We have just finished reading a most interesting collection of anecdotes, proverbs, poetry, and much more—all about cats in the past. It’s called Puss in Print: A Collection from thepetmuseum.com, and it’s all been put together by Andrée Larson, who has pored over various records, many from the nineteenth century (and some earlier), to collect mentions of cats. If you have ever wondered about things like “how kittens often arrived in 1830s India,” this is the book for you.*
Puss in Print is divided into six sections featuring feline anecdotes, myths and legends, proverbs, names, stories, and poetry. The short tale of kittens arriving in India is told in the anecdote section, as is a touching story from 1883, in which a relatively well-fed cat sees to the feeding of a starving one. Also in this section is the tale of a cat named the Zombi who had a habit of screaming rather loudly at night, leading his owner to wonder if the cat had seen, or was trying to raise, the devil.
“The Proverbial Cat” section includes sayings about cats from many different cultures. The numerous variations on “When the cat’s away, the mice will play” are particularly interesting (it seems there are quite a lot of dancing mice in the world). And then there is our new favorite cat proverb:
Tigh gun chat, tigh gun ghean gun ghaire.
Or, in case your Gaelic’s a little rusty:
A house without a cat, a house without cheerfulness or laughter.
I could go on and on about all the fascinating tidbits in Puss in Print, but I need to leave most of them for you to discover for yourself. Even so, I can’t resist mentioning the century-old composition written by a mischievous boy (at least we hope he was mischievous and not just terribly confused). It begins like this:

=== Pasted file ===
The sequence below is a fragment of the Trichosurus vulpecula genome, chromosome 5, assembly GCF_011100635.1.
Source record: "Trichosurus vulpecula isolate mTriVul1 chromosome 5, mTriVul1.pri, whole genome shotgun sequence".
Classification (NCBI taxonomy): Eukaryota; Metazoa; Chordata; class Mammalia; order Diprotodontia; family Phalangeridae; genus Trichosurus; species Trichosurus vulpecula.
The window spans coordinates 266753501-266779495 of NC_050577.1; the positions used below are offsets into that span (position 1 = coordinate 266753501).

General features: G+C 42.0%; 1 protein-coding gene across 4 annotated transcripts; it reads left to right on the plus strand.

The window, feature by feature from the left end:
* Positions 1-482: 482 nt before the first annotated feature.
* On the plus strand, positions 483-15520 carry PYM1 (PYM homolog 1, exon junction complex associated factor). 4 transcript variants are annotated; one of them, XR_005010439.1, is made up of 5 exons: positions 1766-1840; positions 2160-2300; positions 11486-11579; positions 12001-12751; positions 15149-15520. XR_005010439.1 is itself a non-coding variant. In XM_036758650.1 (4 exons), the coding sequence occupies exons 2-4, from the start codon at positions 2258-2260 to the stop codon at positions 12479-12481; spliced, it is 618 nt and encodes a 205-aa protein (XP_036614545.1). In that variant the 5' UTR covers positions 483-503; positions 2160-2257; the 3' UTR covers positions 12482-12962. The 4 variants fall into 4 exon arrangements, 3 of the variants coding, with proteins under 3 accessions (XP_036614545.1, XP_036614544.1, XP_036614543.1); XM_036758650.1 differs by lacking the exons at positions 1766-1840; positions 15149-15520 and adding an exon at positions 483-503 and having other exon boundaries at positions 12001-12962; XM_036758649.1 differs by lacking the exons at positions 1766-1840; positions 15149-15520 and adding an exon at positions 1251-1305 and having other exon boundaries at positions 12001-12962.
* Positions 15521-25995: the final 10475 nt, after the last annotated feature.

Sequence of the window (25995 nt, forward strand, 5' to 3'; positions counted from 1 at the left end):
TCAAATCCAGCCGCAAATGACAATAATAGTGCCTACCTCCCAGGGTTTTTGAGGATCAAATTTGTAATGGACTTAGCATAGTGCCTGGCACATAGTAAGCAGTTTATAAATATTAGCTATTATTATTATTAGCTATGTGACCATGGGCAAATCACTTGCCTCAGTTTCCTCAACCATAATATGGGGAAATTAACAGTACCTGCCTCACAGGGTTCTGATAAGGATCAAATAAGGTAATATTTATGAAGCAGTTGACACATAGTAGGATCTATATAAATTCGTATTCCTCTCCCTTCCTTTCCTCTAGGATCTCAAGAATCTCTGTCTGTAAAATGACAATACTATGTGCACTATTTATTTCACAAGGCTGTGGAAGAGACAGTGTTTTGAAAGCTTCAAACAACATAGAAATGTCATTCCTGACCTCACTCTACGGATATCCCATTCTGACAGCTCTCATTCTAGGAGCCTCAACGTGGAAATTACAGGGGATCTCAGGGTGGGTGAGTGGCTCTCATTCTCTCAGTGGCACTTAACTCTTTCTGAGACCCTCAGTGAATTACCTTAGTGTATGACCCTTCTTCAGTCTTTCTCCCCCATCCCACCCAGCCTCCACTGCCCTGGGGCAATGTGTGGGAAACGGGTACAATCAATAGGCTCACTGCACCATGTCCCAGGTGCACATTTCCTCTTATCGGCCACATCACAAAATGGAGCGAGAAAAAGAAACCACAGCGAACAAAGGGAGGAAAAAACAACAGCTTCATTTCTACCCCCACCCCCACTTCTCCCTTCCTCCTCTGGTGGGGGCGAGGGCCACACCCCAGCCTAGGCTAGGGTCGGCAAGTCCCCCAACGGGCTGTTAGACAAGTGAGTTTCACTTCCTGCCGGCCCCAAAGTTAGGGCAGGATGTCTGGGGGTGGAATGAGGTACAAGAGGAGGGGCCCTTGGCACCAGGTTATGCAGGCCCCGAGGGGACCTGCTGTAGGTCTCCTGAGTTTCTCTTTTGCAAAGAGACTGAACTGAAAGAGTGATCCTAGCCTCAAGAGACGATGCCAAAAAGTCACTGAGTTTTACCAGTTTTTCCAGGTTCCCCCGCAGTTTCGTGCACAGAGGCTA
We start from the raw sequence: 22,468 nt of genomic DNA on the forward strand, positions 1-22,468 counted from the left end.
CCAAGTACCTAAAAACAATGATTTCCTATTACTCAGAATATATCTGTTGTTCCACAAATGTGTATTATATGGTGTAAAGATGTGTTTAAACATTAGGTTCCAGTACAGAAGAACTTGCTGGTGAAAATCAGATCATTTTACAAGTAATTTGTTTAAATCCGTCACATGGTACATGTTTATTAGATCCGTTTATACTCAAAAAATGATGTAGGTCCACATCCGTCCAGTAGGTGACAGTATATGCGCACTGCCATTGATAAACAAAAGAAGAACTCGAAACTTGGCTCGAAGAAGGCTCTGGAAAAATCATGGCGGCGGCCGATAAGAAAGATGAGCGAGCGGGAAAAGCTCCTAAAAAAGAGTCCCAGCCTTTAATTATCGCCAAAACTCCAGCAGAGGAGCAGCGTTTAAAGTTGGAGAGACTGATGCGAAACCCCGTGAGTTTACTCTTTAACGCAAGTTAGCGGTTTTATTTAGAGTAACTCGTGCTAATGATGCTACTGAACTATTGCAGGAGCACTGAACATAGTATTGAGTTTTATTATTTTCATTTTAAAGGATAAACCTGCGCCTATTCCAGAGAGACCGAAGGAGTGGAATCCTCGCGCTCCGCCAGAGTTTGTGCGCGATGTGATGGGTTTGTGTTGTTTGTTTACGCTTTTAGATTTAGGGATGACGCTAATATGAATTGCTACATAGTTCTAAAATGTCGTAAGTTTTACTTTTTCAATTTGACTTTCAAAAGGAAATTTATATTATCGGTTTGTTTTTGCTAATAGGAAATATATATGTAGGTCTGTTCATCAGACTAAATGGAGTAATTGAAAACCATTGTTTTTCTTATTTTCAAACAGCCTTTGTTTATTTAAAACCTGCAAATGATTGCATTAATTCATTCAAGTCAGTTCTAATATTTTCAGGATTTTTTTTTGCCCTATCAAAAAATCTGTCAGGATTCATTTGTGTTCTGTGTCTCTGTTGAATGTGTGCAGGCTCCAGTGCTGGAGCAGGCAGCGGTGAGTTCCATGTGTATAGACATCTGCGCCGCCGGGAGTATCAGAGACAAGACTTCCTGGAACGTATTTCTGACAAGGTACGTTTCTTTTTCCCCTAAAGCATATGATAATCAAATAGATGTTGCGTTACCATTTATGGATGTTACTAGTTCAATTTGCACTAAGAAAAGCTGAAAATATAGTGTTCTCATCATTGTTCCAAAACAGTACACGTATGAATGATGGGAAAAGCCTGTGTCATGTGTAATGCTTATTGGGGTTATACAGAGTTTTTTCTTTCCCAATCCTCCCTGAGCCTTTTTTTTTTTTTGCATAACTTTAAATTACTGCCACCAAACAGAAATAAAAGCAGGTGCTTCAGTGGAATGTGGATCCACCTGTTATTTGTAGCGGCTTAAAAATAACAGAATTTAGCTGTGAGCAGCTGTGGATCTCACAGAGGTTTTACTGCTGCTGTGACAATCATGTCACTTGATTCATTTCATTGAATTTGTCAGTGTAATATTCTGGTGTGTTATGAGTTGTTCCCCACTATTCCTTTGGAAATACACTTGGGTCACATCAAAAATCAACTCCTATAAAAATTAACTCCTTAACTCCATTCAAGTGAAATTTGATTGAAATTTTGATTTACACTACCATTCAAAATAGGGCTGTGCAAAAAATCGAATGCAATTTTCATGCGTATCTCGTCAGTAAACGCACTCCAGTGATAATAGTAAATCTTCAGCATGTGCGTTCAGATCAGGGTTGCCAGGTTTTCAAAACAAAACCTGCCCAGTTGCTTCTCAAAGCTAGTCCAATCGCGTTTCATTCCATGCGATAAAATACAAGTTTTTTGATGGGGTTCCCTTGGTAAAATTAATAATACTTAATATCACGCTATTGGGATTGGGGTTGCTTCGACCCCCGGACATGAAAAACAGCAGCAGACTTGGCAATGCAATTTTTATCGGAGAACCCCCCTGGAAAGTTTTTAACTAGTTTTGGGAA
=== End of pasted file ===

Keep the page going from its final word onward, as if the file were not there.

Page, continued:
Cats is an insect what has no wings and has a long tail. It looks like fishworms, only fishworms hasn’t got no hair on it like cats has.
(Note that the composition is not quite scientifically accurate.)
Oh, and there’s the poem “My Carroty Cat,” in which the unknown poet proclaims (at first), “Carroty kittens are quite a mistake!” before reaching a different conclusion in the end.
We read Puss in Print straight through, but we suspect it might be best enjoyed as a book to browse, both for its text and its vintage photographs. And as a resource for these little cat stories, it is invaluable. Really, where else are you going to go if you need a good historical cat name and a Scottish or Tamil proverb about cats?
In all cases, Larson provides the original text rather than a paraphrase or summary, which is particularly exciting for those of us who will certainly be using this book in our research. And even more exciting, she provides sources for everything. (If you have ever tried to track down the ultimate source of some historical cat “fact” on the Internet, you will know how important it is to name your sources.)
* How did kittens sometimes arrive in 1830s India? On camels, of course.
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